at some rodeo
you kissed my neck in front of my grandparents / it wasn’t that you couldn’t / everyone laughed / it was that five miles away / someone wept when they heard the crack / the bulls and the clowns were raging / a bottle of lightning on its side / while the pipes bickered apart a noise / a clanging furnace cleaved into an ant hill / you sucked on my little boy neck to show you could / and it taught me a lesson / about how you could do anything you wanted / and it placed the universe in your eyes / so when I’d look at you from then on / I’d see the cosmos in your laugh / and you’d see your son / in an overturned barrel / with white and red makeup / running
when men tell me
they’re romantics I feel an ashtray gorge in my heart and an ape fall on my back
when they say romance is for nice guys I puke until my fingers rot and until my throat corrodes
as they show me how it was her fault I look at doors and I watch for ground molars
before my father tells me again the rose on his shoulder is for the drop of blood brought by the thorn I beg the beast to get off my body to let it all exhaust
from my backyard
playing in the sprinkler
dancing in the shade
he hopes to watch
in my front yard
playing in the idea
these children might be humans
in my dusty rooms
playing with the corded phone
calling the police
a blue dot
doesn’t mean shit
in that red Toyota out front
playing through the idea
those children will never be safe
“what kind of son did I raise?” mom, summer 2013
Three Questions for Paolo
What is the significance of this work to you?
Man, this is tougher to write than the poem! I learned the full extent of abuse I received as a child this last December. It was terrible to hear, especially while visiting family over the holiday, and I spent a lot of time writing to process. These poems are products of that revelation and time, of being a kid in danger and of being an adult and looking at that experience with new eyes.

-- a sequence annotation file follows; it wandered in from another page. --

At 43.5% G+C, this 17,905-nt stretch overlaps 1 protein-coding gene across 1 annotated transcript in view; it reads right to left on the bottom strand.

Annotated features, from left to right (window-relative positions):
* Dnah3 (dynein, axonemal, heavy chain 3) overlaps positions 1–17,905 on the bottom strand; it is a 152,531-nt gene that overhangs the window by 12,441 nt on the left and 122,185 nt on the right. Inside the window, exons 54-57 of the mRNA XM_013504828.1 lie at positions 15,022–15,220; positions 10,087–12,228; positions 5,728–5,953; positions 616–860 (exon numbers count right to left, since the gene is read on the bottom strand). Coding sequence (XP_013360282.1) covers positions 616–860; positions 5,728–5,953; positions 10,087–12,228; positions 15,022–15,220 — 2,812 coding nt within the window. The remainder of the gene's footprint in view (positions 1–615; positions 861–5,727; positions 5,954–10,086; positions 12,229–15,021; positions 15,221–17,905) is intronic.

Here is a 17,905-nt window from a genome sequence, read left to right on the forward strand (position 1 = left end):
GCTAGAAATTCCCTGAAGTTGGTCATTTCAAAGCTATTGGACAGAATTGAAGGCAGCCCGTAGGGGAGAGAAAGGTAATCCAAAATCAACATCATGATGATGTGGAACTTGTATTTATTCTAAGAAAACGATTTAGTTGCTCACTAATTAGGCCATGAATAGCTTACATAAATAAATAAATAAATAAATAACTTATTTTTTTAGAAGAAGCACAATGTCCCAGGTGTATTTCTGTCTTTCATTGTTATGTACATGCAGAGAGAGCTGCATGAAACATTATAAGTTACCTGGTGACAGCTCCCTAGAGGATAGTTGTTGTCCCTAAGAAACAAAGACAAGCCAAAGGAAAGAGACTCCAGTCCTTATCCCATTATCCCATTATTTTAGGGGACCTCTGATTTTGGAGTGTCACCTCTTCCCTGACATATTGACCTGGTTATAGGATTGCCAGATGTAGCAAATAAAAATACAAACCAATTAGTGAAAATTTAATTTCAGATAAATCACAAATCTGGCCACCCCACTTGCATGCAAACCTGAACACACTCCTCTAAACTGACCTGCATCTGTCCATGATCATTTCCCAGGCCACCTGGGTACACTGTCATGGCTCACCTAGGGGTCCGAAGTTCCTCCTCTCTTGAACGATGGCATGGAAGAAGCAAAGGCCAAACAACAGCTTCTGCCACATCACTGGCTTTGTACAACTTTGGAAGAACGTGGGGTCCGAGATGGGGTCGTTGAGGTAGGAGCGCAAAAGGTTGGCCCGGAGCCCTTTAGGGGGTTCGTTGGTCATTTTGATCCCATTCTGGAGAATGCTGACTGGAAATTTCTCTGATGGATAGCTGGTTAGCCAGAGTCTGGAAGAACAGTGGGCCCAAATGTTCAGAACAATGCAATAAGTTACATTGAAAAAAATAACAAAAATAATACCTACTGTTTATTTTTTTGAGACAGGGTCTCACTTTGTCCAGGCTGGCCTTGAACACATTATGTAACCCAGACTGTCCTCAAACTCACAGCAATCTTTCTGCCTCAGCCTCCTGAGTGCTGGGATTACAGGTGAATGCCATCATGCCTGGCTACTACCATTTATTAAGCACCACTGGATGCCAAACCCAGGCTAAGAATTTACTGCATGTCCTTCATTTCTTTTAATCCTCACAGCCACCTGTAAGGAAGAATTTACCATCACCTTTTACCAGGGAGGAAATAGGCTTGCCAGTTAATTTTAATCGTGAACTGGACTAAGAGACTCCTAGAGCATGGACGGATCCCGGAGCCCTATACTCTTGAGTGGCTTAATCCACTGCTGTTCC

What is the significance of the form you chose for this work?
While I enjoy articles and stories, these experiences became poems as the medium allows me to express the dissonance graphically. I think I turn to poetry because I am more aptly able to capture the complication of forgiving and loving someone for harm in the past who has made it much harder to forgive and love myself every day since. It's all about connecting to myself, a community and readers, and my higher power. Poetry lets me do that better than other forms.
What was the process for creating this work?
I wish I had a more arcane and specific writing process, but it's really off the cuff for me. I learn something or see something then get the nearest writing tool and get it out. With poems I want to publish I ask my partner and trusted beta readers to give them a look, then send them out. I added a photo and quote that I thought worked well as inroads for the work, making a better multimedia experience for my childhood and the abuse that took our family to task.
Paolo 'Lanegan' Bicchieri is a poet, novelist, and journalist who organizes at 826 Valencia. His work has been published by Nomadic Press, Quiet Lightning, Resource Publishing, Standart Magazine, and the Sunset Beacon. He enjoys hiking and calling his family on Sundays. He can be found at www.paolobicchieri.com and most social media sites at @paoloshmaolo.